Friday, February 10, 2017

Deserted Fear - Dead Shores Rising (2017)

Deserted Fear have carved a pretty solid path for themselves on their first two records, and also managed to place their sound into a position which cross-pollinates with several death metal audiences, and should find a warm enough reception with all of them. Not so terribly old school that they're surviving off the aping of a singular band, and not entirely participating in the overabundant trends of early 90s Swedish Left Hand Path/Dismember death or cavernous death, their material is born of a more melodic, hook-laden core and then caked in the heavier aggression via rhythm tone and brute vocals. Certainly they sound like a peppier Bolt Thrower in places, but I think they also have a clear path to the ears of Amon Amarth's considerable fandom, or the Dutch blitz of Asphyx and Hail of Bullets, while cultivating a lot of the more melodic Swedish influence borne off the 90s melodeath explosion (At the Gates, Desultory, Hypocrisy, Dark Tranquillity, etc).

However, they're not flashy or fiddly, reliant heavily on the rhythmic backbone of the meatier guitars and the drums in lockstep. You know where a lot of their riffs are going as soon as you hear them, but they vary up the writing enough that the tunes still feel fresh and leave a moderate impact, provided you aren't averse to the warmer feel the note selections generate. This is hardly an evil sounding death metal record, despite what the skeletons on the cover might otherwise hint at, so it ends up as a more brutal and accessible strain of the style heavily loaded with ceaseless double bass patterns and a really thick and effective tone which operates largely at a mid-pace and then occasionally spurts into a more uplifting, faster tempo like the one that drives the verses of "Open Their Gates". Atmospheric and restrained leads are used to complement the battery beneath them rather than provide vehicles for their performers to show off, and this just adds to the highly structured feel of the Germans' writing, an orderly artillery unit that lays waste in cohesion rather than in spurious, chaotic skirmishes.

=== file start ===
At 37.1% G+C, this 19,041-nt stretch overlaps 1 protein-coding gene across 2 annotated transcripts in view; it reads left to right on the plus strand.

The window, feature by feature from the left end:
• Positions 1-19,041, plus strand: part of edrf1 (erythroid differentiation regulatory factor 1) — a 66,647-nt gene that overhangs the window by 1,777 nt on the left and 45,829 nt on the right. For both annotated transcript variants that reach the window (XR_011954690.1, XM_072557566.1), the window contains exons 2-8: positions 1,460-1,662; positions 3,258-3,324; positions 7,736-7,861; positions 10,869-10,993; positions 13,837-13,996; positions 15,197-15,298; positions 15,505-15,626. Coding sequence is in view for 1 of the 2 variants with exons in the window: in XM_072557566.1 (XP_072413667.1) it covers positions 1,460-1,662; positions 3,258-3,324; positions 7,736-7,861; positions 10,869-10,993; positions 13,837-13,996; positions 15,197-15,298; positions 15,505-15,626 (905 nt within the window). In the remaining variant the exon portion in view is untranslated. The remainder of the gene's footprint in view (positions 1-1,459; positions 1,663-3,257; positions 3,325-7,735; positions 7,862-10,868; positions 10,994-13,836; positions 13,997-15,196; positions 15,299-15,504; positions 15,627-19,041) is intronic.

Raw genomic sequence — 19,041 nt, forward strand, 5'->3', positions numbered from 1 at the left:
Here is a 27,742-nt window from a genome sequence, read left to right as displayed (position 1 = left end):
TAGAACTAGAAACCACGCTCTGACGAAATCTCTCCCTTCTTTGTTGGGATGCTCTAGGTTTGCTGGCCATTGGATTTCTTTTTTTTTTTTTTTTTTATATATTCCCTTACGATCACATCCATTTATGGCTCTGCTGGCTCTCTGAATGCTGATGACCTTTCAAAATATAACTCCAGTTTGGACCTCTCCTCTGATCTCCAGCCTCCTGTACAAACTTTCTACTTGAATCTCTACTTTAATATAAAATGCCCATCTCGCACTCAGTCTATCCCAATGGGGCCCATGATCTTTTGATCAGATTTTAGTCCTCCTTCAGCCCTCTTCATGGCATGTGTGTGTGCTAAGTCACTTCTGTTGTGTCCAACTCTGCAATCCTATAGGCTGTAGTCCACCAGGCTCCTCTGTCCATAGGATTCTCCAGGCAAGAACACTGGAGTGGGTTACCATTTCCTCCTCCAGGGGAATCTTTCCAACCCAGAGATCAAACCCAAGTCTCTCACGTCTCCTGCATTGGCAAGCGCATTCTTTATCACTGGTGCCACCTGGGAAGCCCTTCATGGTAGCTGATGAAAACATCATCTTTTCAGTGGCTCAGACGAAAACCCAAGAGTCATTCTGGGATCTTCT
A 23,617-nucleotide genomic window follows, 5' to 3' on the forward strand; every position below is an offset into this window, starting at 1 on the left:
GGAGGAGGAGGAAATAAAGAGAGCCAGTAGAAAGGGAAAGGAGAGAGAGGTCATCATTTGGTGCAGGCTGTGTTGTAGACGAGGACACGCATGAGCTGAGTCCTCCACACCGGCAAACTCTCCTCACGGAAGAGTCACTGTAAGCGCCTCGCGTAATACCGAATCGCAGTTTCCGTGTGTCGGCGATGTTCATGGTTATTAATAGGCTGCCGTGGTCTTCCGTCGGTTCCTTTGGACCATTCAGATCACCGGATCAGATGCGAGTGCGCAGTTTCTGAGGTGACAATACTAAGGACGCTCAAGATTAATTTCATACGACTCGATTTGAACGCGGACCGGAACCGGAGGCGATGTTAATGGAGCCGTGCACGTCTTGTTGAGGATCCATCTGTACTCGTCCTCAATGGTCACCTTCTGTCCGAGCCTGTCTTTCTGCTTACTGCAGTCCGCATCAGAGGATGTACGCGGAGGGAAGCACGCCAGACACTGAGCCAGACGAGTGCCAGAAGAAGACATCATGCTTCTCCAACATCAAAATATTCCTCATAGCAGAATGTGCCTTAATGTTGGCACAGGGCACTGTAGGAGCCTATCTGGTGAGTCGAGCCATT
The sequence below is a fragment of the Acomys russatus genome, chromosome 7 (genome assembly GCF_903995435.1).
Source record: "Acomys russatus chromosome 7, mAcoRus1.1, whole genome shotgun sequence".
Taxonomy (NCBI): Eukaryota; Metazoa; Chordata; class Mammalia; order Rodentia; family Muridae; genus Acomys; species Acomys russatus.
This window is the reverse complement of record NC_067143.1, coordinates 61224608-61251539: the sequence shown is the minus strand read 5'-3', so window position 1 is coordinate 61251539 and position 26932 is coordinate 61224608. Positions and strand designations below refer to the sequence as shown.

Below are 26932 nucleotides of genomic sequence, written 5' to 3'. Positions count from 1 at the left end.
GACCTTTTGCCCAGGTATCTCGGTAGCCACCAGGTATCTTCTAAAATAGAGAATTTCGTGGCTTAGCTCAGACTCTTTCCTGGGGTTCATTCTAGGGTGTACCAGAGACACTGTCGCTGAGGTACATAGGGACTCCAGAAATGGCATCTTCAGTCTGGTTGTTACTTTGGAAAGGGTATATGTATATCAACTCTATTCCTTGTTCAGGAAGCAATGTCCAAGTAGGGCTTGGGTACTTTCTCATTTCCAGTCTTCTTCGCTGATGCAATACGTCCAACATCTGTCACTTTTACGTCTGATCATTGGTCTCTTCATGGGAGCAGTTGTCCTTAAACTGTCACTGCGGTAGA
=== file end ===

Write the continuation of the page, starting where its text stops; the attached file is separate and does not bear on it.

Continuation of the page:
It's not without a few flaws. For instance, the bass on the album is fluid and functional, but generally used only as a support for the rhythm guitars, rarely sputtering out a line of interest. Manuel Glatter's vocals do feel somewhat samey after a couple tunes, even though he uses a more abusive and emotional, almost hardcore approach to his gutturals which render them less monotonous than a lot of the band's peers. There are a lot of points to the record where I was headbanging appreciatively in the midst of the experience, but couldn't remember a single lick minutes later, because a lot of the material flows a little too well into its neighbors as well as some of the other bands I mentioned earlier. I felt like, even though it wasn't a far cry from this, the sophomore Kingdom of Worms was a bit more interesting and risky, and even their debut was a bit more crushing, where as this is more safe, solid and dependable from the opener to its close. However, if you like long-time veteran bands like Grave or Unleashed who perform old school death metal with a fair amount of balance to it, not shying from melodies where suitable but also keeping one foot firmly planted in the graveyard dirt, then Dead Shores Rising is worth a listen.

Verdict: Win [7/10]

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